Optimizing content to include your keywords, yet flow naturally is huge. Another ranking factor regarding content is posting new and fresh content to your website on a regular basis. Google, among other search engines love new content. This is why you may see that many websites have a blog - so that new content is posted regularly. This fresh content also gives you more opportunities to rank for new keywords (if you optimize your blog post to include them).

One last thing about content - It has been proven that often times longer articles/content rank better than shorter ones. Quality still trumps quantity when it comes to content/articles, but at the same time if you can produce long, quality articles, then that is gold. 300-500 words is a great place to start when it comes to articles, but you'll notice that the articles that rank the best on Google (pick your topic) tend to be fairly in-depth (around 3000 words).

This also applies to website content & not just a blog. A big mistake that I notice with websites is the lack of content on the home page. If you want your homepage to rank on Google, then quality content is a huge factor.

2) Links

Are are two seperate catagorazations of links: Backlinks & Internal Links

#1 - Backlinks

This is still a significant ranking factor in 2016. However, gone are the days that low-quality and crappy backlinks take your website to the first page of Google. In fact, having bad links pointing to your website will often times result in a penalty. So just like content, quality backlinks are extremely important. It is better to have 2 or 3 solid backlinks coming from authoritative & legitimate websites than 1000 backlinks that come from spammy websites that could include forums, low-quality blogs, and potentially dangerous websites.

A solid backlink goes a long way. If a highly respected and authoritative business links to your website, then it tells Google that you are also respected and in turn improves your ranking on Google. In the same regards, you want to make sure that you are only linking out to credible websites.

#2 - Internal Linking

Internal linking is something that is often overlooked in SEO. Creating a solid internal linking structure will go a long way for a website. This means a few things:

- Making sure that you have a site map on your website. This allows search engines to crawl and index the pages of your website (so they show up on Google, etc.)
- Easy navigation flow. Users should be able to access pages on your website easily by adding links to guide them to the next page.
- Linking in-text keywords to their respective page. This is ultimately sharing "link juice" between your pages. Most of the time, your home page will hold the most authority. So if you put a link on your home page that takes a user to your "services" page. Then the services page in turn gains more authority or "link juice" from home page. A good example of this can be found in my original illustration:

"Lifetime Exteriors is a local Portland siding contractor" is found on the homepage of a website - the underlined portion of this text would be a link to the siding page (or services page). This shows search engines that this keyword "portland siding contractor" is pointing to the siding page. This in turn will help the siding page rank for the keyword. You definitely don't want to link every possible keyword on your website, but strategically linking internal content will go a long ways.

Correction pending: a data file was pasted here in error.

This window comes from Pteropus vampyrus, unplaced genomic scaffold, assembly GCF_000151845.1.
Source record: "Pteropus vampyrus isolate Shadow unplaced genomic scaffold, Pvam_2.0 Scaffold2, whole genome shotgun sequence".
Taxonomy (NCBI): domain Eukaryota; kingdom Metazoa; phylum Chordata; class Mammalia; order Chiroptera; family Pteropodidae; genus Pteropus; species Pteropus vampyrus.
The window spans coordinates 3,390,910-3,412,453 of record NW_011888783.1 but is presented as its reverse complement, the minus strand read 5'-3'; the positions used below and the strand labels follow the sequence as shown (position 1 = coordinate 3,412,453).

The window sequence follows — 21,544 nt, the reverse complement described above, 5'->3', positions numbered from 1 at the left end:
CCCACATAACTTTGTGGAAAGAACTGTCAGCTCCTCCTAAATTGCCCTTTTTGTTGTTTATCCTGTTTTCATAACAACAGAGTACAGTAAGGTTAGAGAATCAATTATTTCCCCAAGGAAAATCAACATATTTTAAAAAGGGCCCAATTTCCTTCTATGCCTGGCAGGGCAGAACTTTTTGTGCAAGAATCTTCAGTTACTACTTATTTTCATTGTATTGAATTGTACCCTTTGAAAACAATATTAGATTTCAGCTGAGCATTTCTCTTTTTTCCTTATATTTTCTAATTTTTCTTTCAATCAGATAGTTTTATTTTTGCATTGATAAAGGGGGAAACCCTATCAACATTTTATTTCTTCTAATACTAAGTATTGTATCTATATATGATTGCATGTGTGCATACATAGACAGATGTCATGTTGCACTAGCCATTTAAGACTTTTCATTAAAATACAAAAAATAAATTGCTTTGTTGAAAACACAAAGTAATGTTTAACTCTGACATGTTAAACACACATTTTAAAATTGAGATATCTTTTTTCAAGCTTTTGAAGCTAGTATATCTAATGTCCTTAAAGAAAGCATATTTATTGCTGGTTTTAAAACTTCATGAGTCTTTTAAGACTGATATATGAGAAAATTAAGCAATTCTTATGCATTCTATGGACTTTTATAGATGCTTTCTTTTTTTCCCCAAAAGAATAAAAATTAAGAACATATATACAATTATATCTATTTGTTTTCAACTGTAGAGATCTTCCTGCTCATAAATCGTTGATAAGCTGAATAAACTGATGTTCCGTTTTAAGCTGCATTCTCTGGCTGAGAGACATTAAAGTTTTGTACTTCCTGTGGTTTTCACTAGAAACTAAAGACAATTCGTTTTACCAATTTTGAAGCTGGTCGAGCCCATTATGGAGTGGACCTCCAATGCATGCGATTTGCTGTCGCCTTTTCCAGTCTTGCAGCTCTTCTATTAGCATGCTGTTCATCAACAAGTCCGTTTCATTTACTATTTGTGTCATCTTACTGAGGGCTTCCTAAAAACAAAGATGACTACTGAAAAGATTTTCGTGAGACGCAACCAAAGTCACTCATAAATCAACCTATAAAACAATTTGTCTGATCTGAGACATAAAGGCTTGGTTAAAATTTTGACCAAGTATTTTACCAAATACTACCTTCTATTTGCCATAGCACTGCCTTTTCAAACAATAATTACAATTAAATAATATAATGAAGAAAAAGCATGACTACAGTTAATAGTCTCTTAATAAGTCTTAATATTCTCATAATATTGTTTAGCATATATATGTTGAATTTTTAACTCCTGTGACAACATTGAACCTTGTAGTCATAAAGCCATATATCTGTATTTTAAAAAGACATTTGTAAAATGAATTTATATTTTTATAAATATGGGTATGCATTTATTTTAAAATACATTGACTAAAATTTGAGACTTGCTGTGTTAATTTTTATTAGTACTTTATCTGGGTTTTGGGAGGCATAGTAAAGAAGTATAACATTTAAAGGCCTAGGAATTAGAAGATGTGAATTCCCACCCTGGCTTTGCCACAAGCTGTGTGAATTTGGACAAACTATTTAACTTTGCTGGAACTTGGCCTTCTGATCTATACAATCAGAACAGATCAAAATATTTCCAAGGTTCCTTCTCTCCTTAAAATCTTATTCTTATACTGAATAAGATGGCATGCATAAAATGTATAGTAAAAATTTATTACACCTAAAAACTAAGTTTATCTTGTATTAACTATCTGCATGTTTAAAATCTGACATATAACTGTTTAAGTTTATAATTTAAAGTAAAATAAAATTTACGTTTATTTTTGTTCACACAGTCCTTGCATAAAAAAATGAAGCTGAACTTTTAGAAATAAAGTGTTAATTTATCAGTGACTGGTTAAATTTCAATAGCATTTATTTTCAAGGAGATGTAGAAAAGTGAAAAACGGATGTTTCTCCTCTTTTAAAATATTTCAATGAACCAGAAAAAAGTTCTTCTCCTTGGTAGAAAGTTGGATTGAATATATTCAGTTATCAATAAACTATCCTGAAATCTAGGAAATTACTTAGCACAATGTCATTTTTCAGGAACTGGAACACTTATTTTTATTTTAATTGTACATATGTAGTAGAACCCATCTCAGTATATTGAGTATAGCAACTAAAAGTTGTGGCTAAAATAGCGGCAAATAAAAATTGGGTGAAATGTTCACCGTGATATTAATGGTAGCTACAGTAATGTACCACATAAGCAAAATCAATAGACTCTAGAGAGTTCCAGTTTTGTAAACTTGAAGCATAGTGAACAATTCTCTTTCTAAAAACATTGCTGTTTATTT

3) Authority

Website authority in my opinion would be a third factor in ranking online. Authority is determined in a few ways:

- Quality Backlinks
- Age of website/domain
- Social Media presence
- Amount of traffic

Now, can you rank with a brand new website with no social media follows? Yes you can. But it is much more difficult. Google and other search engines favor established websites that have a strong social media following. This is why it is important to engage on social media platforms, as it is an authority ranking factor on Google and other search engines.

There are several other factors that help with ranking, but these are in my opinion the three most important.
 

HyperFocus

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How do you think one should use social media when building a consumer product brand?

Am anticipating your reply :)!
 

edward222

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*Social Bookmarking
*Press Release
*RSS
*Blog Commenting

Do you think those strategy still works in 2016?

If not, then there must be a new strategy.. What is it?
If yes, why do you think so?
 
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JDawg

JDawg

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@beatgoezon
how much do you think SEO has changed from the old methods of "backlinking, on-page/off-page, social media links, link juice, Page Rank" etc terms we used to hear, do any of the old tactics (I'm talking like 2014 and before) have any strength in todays time
Another great question! To answer this: I’ll go through each of the terms that you mentioned and show how I've seen the tactics change in the past few years:

Backlinking

Backlinking used to be all about quantity. Just a few years back, you could write up one article, spin it (create 1000s of variations of the same article), and have it posted all across the web. This would generate thousands of backlinks and push your website to the top page of Google.

This has since changed, as google cracks down on spam backlinks. If you use these methods, your website will not improve ranking, in fact, it will most likely be penalized by Google and drop in ranking.

Now, backlinks are still a very strong ranking factor for a website. You just need to do it the right way. It’s the simple idea of Quality > Quantity. Backlinks are great if they are coming from a great website.